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origin of Nochebuena

It’s that time of the year again when families get together to have huge feasts, listen to Christmas songs and carols, exchange gifts, and just be merry!

But before we go diving into these delicious feasts and merriment, it would be good to know how other Hispanic cultures celebrate Christmas and other holiday traditions.

Let’s start with Nochebuena

Nochebuena, Spanish for “the Good Night”, is celebrated every December 24th in Spain, Latin Countries, and the Philippines. It’s the traditional Christmas Eve feast where family members gather together to rejoice around the Nativity scene that is present in nearly every home. And as for the food, roasted pig, or lechón, is often the center of Nochebuena.

Aside from Nochebuena, here are other Hispanic Holiday Traditions that are as big (sometimes bigger) than Christmas.

1) Parrandas

The parranda is the Puerto Rican version of caroling. It starts when a small group of people (parranderos) get the party started, usually around 10 in the evening, by surprising a friend at their house with music from Puerto Rico. Some parranderos play musical instruments such as guitars, tambourines, and maracas, while others dance. And everyone sings.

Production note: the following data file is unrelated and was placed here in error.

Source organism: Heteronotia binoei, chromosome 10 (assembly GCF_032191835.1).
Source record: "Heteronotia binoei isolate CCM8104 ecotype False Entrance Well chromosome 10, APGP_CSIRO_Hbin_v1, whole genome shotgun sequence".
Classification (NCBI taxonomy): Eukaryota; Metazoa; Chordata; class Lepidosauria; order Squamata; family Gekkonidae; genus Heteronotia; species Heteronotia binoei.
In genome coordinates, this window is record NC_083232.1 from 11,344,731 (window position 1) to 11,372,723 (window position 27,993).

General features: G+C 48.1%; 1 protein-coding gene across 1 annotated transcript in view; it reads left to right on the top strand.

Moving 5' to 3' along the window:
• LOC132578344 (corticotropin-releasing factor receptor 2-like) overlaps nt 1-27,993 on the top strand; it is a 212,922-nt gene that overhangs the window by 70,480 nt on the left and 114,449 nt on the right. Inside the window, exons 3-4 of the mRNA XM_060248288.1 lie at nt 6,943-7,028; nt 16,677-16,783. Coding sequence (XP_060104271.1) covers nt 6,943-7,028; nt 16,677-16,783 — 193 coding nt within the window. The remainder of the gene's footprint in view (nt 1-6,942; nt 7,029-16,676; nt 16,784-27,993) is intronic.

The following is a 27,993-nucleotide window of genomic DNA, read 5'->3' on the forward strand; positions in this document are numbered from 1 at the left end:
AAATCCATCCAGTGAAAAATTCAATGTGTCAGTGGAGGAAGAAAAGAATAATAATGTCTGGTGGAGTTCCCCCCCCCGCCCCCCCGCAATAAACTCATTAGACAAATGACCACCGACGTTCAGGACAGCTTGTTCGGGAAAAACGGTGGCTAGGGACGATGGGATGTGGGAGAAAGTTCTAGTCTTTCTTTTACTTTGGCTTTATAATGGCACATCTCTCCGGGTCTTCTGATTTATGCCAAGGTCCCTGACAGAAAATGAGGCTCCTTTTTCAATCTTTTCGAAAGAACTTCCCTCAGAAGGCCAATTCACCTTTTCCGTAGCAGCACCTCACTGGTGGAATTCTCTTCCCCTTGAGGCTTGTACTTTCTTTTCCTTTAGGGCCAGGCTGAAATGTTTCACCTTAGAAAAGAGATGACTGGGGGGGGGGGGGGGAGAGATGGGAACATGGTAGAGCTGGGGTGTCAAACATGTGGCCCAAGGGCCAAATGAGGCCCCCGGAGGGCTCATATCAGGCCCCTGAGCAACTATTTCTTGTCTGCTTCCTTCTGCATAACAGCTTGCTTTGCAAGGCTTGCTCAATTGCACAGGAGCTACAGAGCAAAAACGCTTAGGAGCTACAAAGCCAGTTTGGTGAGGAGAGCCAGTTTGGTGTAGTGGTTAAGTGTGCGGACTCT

Parrandas are spontaneous, so every household must be prepared all throughout the holidays and at all hours to receive guests. And most of the time, house owners offer the parrenderos drinks, such as Rum, and traditional Christmas food.

2) Dia de los Reyes Magos

Also known as Three Kings Day in many Spanish-speaking countries, Dia de los Reyes Magos is more important than Christmas. The holiday honors the arrival of the Three Wise Men — Balthazar, Melchor, and Gaspar— in Bethlehem, bearing gifts, to worship the newborn Christ child.

At the start of the new year, children typically write letters to Los Reyes Magos asking them for gifts. They eagerly await their arrival, leaving boxes of hay and bowls of water for the kings’ horses the night before. Children awaken on Jan. 6 to find the gifts that the three kings have brought them.

In Puerto Rico, it is traditional for children to leave grass or hay under their bed for the camels carrying the Three Kings.

3) Rollerskating in Venezuela

The week leading up to Christmas Eve, Venezuelans take to the streets to celebrate the holiday season but they add a spin to it. In the Venezuelan capital Caracas mainly, it is customary for the entire city to roller-skate to early morning Christmas Mass. Many roller-skates in plazas or closed-off roads in holiday parties called “patinatas.“

4) Novena

The Novena is a series of prayers that are said for nine straight days, starting on December 16th and ends on December 24th, in anticipation of the birth of Jesus. The prayers are petitions but also offerings of thanks. Families typically gather around nativity scenes and pray together. After prayer, people play instruments and sing Christmas carols.

In the Philippines, this tradition is known as Simbang Gabi. It was introduced by the Spanish friars to allow the farmers to hear mass before going to the fields early in the morning. The masses can start as early as 4 in the morning. In the olden days, the church bells start ringing as early as three o’clock, waking people up so they can get ready for the four o’clock dawn mass.